eduardo cesarA software program developed by CFlex, a company from Campinas, is leading to an efficiency shake-up at Brazil’s precarious railway system. Acquired by most of the country’s railways carriers, the CFlexTrains computer system is able to reduce by up to 18% the time the trains remain in yards to cross or overtake another train. As is common knowledge, most of the Brazilian railway tracks are one-way, allowing only one train to cross at a time. As a result, many trains are obliged to wait for the right time to proceed on the tracks at the crossing. The CFlex system provides a screen with charts of the current and future positions of trains, within a specific period of time, and organizes a schedule for several trains to use the tracks during the scheduled period, ensuring the safety of the trip and reducing the waiting time to a minimum.
However, this is not the most complex task that the CFlexTrains accomplishes. If the operator, for example, wants to intervene and establish that a specific train has priority, the system is able to instantly re-schedule the trip. If a locomotive breaks down, which is something that happens frequently, the re-scheduling is immediately carried out by the software. The program can constantly re-schedule the use of the railway line according to the operator’s needs. “This is a tool that helps the user make the proper decision,” says 34-year old computer engineer Rodrigo Almeida Gonçalves, one of the CFlex founders.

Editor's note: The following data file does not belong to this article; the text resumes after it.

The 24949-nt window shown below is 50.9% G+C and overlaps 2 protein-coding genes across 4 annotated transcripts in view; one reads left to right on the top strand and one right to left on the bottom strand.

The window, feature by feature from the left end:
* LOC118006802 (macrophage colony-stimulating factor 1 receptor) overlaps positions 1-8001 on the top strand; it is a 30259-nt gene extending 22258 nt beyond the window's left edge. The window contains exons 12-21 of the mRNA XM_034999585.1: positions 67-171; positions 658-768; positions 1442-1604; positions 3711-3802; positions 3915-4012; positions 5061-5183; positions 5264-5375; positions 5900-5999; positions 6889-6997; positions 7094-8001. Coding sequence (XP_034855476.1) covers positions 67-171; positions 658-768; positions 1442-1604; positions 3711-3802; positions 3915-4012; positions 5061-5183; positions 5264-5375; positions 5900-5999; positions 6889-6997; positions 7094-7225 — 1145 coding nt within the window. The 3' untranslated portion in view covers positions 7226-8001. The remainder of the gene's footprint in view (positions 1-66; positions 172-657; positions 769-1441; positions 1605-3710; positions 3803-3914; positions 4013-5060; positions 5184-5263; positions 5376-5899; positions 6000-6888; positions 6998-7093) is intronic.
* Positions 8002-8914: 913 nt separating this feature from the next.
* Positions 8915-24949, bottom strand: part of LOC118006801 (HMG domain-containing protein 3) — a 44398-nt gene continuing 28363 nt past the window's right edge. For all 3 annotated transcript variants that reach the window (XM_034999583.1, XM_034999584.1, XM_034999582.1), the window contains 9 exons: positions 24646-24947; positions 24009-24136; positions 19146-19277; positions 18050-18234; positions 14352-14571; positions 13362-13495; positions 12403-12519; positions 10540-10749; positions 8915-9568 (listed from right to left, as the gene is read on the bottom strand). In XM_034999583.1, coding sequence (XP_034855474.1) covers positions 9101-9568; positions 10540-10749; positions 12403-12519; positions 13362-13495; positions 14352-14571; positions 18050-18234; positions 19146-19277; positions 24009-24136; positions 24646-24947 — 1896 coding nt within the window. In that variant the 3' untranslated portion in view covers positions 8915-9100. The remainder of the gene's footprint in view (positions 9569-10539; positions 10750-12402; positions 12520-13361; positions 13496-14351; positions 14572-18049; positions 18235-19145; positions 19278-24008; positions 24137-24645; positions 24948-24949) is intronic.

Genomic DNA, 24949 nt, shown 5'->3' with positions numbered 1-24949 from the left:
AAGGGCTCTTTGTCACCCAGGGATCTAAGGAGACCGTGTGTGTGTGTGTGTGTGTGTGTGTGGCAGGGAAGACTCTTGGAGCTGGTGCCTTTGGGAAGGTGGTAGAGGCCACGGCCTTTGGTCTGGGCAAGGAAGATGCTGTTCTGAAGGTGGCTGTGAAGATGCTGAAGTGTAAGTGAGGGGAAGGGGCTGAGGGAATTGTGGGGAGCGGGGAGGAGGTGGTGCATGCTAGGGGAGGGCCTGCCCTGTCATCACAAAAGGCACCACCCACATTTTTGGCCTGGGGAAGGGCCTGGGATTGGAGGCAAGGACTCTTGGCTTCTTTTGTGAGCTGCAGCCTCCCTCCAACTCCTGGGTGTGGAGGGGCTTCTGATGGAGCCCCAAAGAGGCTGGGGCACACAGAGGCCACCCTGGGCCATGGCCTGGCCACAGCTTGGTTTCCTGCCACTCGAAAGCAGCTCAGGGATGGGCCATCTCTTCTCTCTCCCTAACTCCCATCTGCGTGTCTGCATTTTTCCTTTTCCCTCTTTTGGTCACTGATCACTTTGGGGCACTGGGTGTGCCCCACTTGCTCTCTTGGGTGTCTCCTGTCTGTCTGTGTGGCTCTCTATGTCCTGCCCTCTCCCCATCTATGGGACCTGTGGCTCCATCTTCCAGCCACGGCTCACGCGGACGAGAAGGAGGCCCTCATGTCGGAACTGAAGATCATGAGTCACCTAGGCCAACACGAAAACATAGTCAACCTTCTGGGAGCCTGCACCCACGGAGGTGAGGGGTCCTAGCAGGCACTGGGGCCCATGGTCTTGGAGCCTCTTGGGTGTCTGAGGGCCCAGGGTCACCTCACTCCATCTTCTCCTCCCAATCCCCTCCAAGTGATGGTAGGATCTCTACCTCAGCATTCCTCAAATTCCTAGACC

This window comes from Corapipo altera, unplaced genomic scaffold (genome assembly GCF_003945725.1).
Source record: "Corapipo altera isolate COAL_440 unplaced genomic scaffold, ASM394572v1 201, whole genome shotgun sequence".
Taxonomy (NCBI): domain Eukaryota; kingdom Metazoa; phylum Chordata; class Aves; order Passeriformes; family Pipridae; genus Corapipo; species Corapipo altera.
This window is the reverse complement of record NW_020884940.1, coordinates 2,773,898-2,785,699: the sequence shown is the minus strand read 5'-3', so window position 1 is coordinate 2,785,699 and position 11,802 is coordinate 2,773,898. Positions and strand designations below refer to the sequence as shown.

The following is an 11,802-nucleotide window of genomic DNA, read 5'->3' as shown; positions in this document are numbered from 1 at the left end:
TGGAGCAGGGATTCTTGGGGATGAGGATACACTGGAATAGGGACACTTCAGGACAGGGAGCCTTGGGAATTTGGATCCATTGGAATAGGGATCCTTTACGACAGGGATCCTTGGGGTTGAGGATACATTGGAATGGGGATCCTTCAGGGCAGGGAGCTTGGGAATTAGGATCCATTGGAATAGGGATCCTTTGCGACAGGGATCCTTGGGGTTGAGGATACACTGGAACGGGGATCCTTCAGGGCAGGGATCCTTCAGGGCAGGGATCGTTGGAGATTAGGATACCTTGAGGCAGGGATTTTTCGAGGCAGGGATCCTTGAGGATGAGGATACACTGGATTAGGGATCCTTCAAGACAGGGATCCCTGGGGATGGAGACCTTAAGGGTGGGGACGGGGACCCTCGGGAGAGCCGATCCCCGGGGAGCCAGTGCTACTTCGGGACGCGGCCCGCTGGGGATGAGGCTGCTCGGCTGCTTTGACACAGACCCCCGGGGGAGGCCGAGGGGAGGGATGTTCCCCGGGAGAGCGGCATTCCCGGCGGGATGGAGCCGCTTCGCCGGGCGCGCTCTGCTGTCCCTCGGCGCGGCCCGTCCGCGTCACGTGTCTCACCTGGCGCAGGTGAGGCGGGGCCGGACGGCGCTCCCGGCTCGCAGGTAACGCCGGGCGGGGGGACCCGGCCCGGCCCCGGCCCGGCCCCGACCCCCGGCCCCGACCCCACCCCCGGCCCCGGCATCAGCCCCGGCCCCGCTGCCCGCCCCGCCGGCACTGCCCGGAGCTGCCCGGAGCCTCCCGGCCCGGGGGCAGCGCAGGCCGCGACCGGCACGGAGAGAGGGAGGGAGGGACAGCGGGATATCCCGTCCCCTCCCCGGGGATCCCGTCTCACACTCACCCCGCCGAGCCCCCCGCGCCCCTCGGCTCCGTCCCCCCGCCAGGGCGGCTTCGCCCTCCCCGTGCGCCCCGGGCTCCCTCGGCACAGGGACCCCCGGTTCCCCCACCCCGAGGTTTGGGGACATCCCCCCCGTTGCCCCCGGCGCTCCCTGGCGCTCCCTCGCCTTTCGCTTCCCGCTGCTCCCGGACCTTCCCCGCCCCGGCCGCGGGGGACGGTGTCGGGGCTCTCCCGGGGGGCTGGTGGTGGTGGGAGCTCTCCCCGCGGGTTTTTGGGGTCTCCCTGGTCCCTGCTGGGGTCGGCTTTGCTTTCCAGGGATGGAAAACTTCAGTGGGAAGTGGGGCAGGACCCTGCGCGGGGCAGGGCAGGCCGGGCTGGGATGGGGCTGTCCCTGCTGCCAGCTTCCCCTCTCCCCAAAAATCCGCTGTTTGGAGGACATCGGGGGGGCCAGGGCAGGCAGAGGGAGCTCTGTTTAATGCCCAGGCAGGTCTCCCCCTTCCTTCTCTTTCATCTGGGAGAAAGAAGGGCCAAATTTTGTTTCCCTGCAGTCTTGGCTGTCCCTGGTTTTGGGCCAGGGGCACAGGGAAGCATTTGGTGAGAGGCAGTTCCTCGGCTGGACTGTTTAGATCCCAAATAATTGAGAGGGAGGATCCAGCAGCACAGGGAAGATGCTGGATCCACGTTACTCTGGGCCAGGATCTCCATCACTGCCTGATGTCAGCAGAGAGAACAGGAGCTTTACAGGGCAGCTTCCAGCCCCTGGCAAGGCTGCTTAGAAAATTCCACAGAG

To have an idea of the magnitude of this innovative product’s impact, until some time ago the decision on which train would be the first to go on the railway tracks and which trains would wait for clearance was totally manual. The decision was made by a solitary railway controller. In practice, only immediate problems were taken into account. If several trains had to share the same railway track at the same time, the decision was taken at that moment, without taking into account the problems that such a decision would cause two or three hours later – when new bottlenecks would have to be dealt with. “Whenever someone made a mistake, it was sometimes necessary for the train to back up for dozens of kilometers, causing huge losses,” says Gonçalves. “Very often the operator would get fired when this sort of thing happened. And his work colleagues, fearing the same fate, would spend a lot of time making conservative decisions, which added to delays on the lines,” he adds.
eduardo cesarCFlexTrains focuses on the medium term. It is equipped with two intelligent agents. One, on a local level, plans the use of the railway tracks for the next hours. The other agent acts concurrently. It tries to predict blockages on the railway, caused by crossing and overtaking trains, and anticipates solutions for this. When a problem occurs, the two agents conduct a dialogue and present, in a millionth of a second, the best possible solution, based on previous calculations. The distinctive feature is that the equipment provides solutions in real time. Other systems were developed to organize the use of the railway tracks, but it took them a while to provide the answers.